their core, through transparent and inclusive processes with all
2.2 The outcome document of the WSIS+10 High Level Event, endorsed on
11 June, which identified as a priority ?[t]he need to protect and
reinforce all human rights, and to recognize their importance to
realize economic and social development, ensuring equal respect for
and enforcement of all human rights online and offline?.
2.3 The NETMundial, hosted by Brazil with India and South Africa as
co-organizers, governments and other stakeholders recognized that
human rights ?should underpin Internet governance? and that the rights
?that people have offline must also be protected online, in accordance
with international human rights legal obligations??
At NETMundial, States committed to take the findings and outcomes into
other processes and forums, such as the post-2015 development agenda
process, WSIS+10, Internet Governance Forums, and all internet
governance discussions held in different organizations and bodies at
2.4 The UN General Assembly resolution on the right to privacy in the
digital age (A/RES/68/167), which condemns unlawful or arbitrary
surveillance, interception of communications, and collection of
personal data as highly intrusive acts that violate the rights to
privacy and freedom of expression, and may undercut democracy.
*The Fortaleza Declaration should reaffirm the commitment of BRICS
countries to promote and protect human rights online and to the
implement their obligations from international agreements.
3) Mobilising the internet for social, human and economic development
WE urge BRICS countries to commit resources to mobilising the internet
for sustainable social, human and economic development.
The use of the internet and ICTs are widely recognised as accelerating
social and economic growth, sustainable development. While there has
been considerable progress in the adoption of new technologies in both
the developing and developed world, the potential of the internet for
social, human and economic development, in particular for youth,
women, persons with disabilities and indigenous peoples, has still not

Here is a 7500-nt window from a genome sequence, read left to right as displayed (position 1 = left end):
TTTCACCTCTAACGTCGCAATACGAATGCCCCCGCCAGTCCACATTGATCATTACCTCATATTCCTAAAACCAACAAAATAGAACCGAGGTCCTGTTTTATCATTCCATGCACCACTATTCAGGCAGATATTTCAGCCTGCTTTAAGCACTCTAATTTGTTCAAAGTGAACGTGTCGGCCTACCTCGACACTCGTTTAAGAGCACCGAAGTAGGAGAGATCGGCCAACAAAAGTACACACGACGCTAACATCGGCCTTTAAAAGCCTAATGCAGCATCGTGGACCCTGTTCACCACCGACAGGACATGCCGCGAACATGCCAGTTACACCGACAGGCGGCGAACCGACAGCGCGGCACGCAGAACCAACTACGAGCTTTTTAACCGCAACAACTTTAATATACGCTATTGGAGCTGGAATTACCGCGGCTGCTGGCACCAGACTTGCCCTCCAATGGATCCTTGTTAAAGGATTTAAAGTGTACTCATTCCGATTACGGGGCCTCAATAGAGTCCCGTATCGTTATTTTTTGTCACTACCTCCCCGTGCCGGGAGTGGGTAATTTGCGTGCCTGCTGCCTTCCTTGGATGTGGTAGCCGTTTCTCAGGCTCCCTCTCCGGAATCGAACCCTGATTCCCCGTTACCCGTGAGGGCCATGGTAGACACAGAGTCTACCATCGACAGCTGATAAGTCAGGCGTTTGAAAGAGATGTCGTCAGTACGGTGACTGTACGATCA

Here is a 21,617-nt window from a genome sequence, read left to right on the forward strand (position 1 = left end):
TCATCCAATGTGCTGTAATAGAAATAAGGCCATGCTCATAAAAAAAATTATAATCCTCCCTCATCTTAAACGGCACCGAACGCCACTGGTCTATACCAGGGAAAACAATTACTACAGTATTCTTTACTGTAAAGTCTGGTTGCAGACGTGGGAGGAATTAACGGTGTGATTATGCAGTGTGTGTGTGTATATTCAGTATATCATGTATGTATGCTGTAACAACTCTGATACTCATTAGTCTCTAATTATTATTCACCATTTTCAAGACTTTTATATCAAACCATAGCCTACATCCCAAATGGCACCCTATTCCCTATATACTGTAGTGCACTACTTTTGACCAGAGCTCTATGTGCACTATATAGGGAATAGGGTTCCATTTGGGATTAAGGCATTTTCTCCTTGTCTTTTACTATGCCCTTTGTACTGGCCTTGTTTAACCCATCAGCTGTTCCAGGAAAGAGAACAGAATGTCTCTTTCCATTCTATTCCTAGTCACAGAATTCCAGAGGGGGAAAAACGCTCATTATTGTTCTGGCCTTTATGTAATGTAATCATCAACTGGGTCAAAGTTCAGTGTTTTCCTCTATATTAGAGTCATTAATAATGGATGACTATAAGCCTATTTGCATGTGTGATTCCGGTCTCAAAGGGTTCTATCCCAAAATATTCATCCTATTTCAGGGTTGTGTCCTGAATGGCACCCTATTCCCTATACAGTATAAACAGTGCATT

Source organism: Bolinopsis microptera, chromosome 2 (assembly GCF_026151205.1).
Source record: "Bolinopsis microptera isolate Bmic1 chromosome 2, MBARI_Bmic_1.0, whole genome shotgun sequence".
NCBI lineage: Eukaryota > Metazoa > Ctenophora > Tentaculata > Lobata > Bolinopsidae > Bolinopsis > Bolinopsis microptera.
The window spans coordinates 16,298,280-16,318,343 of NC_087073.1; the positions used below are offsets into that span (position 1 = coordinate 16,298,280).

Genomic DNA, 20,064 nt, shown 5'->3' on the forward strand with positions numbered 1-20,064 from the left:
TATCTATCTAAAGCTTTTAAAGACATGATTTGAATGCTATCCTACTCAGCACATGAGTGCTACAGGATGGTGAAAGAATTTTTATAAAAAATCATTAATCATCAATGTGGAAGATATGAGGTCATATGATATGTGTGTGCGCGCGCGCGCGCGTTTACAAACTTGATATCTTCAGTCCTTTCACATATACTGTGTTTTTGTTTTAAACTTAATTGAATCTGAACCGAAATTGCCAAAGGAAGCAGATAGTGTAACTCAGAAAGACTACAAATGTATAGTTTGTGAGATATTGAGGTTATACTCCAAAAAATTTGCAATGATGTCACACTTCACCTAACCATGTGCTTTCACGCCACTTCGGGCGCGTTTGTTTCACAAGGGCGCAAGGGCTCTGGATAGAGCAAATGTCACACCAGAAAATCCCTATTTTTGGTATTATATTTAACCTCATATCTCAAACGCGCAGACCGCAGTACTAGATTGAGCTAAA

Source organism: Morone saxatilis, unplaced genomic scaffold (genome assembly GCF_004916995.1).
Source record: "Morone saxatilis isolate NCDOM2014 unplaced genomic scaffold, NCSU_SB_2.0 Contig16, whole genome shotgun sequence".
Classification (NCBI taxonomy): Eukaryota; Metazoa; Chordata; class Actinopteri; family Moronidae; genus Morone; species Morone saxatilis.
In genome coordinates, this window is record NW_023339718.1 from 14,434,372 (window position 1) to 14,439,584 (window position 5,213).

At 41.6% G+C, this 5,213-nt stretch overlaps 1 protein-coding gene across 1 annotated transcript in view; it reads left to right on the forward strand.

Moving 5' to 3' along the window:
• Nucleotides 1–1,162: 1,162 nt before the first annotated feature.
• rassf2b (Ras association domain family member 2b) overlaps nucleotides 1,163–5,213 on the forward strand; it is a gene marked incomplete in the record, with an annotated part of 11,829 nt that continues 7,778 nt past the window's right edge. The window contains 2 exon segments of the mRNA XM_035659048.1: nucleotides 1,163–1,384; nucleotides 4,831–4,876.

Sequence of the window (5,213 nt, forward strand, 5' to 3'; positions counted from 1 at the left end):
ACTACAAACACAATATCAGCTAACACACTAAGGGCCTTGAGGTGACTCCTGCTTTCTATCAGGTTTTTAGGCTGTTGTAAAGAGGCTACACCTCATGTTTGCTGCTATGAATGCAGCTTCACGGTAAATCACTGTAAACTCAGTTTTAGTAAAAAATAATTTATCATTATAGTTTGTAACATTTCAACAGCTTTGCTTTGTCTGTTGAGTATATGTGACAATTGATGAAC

Intellectual property rights (IPRs), appropriately tailored to meet
the needs of a country?s citizens, can be a catalyst for the full
realisation of the potential benefits of ICTs. But conversely and too
often, when IPR regimes are developed using a ?one size fits all?
model, they instead inhibit those potential benefits. BRICS leaders
should cooperate to promote a balanced international intellectual
property regime that strikes a fair balance between rewarding
creativity, providing knowledge resources, and meeting the cultural,
civic and educational rights of consumers and their needs for economic
and social development such as access to knowledge, health care and
The recent WSIS+10 HLE identified ?maximising opportunities to
leverage the ICTs, and transformative technology more generally, as
enablers for social and economic development by creating appropriate
national strategies and policies for the advancement of WSIS /ICT for
development goals? as a priority issue to address post-2015.
*BRICS countries should reaffirm their commitment to mobilise the
internet for sustainable social, human and economic development in the
4. Inclusion of civil society in internet policy processes
WE strongly emphasize the role civil society in internet policy at the
national, regional, and global level.
4.1 As NETMundial recognized: Internet governance should be built on
democratic, multistakeholder processes, ensuring the meaningful and
accountable participation of all parties, including governments, the
private sector, civil society, the technical community, the academic
community, and users.
4.2 The HRC resolution (A/HRC/RES/26/L.24) noted above stresses that
States commit to transparent and inclusive national internet-related
public policies processes, involving all stakeholders.
4.3 Involving civil society is particularly important as they have
expertise in developing Internet-related policy in the public interest.
4.4 We welcome the adoption of the Marco Civil in Brazil and urge all
BRICS states to develop national internet frameworks that, as was the
case with the Marco Civil, make use of an inclusive and transparent
policy development process.
*The Fortaleza Declaration should affirm the inclusion of civil
society in democratic, inclusive, transparent, and multistakeholder
processes on internet-related public policy at a national, regional
and global level.
This statement is endorsed by following civil society organizations:
Association for Progressive Communications (APC)
Centro de Tecnologia e Sociedade ? Fundação Getulio Vargas (FGV-CTS),
Digital Empowerment Foundation (DEF), India
Internet Democracy Project, India
Media Monitoring Africa, South Africa
Núcleo de Pesquisas, Estudos e Formação (NUPEF), Brazil